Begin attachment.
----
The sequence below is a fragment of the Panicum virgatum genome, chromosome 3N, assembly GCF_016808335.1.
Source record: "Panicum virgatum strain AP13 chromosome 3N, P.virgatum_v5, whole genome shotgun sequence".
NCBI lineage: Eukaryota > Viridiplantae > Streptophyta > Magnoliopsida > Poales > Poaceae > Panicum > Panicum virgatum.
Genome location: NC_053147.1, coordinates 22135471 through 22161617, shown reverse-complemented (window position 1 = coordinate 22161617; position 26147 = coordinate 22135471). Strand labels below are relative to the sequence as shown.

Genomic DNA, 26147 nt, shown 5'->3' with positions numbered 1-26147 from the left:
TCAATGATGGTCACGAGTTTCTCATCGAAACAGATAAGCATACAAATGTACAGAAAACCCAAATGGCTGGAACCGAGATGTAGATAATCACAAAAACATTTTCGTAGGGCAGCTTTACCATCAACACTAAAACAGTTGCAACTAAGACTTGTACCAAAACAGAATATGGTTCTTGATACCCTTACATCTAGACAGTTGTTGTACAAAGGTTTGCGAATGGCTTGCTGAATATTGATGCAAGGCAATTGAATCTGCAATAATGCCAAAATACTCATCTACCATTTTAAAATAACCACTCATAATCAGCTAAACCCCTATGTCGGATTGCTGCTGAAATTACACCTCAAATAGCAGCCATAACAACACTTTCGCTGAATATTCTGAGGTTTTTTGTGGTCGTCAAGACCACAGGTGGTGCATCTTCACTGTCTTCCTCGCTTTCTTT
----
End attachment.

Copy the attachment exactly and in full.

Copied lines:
The sequence below is a fragment of the Panicum virgatum genome, chromosome 3N, assembly GCF_016808335.1.
Source record: "Panicum virgatum strain AP13 chromosome 3N, P.virgatum_v5, whole genome shotgun sequence".
NCBI lineage: Eukaryota > Viridiplantae > Streptophyta > Magnoliopsida > Poales > Poaceae > Panicum > Panicum virgatum.
Genome location: NC_053147.1, coordinates 22135471 through 22161617, shown reverse-complemented (window position 1 = coordinate 22161617; position 26147 = coordinate 22135471). Strand labels below are relative to the sequence as shown.

Genomic DNA, 26147 nt, shown 5'->3' with positions numbered 1-26147 from the left:
TCAATGATGGTCACGAGTTTCTCATCGAAACAGATAAGCATACAAATGTACAGAAAACCCAAATGGCTGGAACCGAGATGTAGATAATCACAAAAACATTTTCGTAGGGCAGCTTTACCATCAACACTAAAACAGTTGCAACTAAGACTTGTACCAAAACAGAATATGGTTCTTGATACCCTTACATCTAGACAGTTGTTGTACAAAGGTTTGCGAATGGCTTGCTGAATATTGATGCAAGGCAATTGAATCTGCAATAATGCCAAAATACTCATCTACCATTTTAAAATAACCACTCATAATCAGCTAAACCCCTATGTCGGATTGCTGCTGAAATTACACCTCAAATAGCAGCCATAACAACACTTTCGCTGAATATTCTGAGGTTTTTTGTGGTCGTCAAGACCACAGGTGGTGCATCTTCACTGTCTTCCTCGCTTTCTTT